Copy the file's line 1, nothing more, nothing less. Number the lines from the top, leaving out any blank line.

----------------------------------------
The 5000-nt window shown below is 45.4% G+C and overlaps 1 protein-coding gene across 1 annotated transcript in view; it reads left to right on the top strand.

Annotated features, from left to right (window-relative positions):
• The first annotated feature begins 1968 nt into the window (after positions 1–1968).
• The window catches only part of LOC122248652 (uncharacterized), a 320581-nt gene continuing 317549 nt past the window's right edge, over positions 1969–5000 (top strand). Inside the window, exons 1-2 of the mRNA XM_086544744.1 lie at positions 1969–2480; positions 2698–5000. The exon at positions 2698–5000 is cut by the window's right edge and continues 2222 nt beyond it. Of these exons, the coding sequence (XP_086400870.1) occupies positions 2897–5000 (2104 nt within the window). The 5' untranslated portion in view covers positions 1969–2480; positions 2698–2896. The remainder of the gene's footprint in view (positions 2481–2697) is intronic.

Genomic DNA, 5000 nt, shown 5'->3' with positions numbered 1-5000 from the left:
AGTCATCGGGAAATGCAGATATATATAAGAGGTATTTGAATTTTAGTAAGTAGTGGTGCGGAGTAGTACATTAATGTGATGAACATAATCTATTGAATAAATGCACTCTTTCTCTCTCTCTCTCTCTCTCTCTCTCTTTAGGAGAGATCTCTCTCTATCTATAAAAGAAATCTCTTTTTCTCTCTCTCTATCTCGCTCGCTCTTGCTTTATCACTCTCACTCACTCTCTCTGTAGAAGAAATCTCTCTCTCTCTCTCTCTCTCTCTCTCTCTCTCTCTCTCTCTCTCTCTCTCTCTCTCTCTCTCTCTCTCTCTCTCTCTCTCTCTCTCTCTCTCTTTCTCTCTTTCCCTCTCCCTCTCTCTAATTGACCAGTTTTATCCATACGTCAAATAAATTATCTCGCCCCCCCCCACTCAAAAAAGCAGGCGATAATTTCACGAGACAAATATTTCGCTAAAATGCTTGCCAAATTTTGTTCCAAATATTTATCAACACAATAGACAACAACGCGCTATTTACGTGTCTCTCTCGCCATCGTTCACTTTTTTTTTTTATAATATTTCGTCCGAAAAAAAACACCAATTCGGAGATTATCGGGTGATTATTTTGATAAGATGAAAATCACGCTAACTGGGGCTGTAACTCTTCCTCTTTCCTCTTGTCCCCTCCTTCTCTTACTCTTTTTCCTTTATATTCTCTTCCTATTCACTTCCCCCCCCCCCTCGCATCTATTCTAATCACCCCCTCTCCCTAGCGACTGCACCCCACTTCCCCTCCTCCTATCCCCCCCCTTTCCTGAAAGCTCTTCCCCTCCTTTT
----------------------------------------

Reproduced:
The 5000-nt window shown below is 45.4% G+C and overlaps 1 protein-coding gene across 1 annotated transcript in view; it reads left to right on the top strand.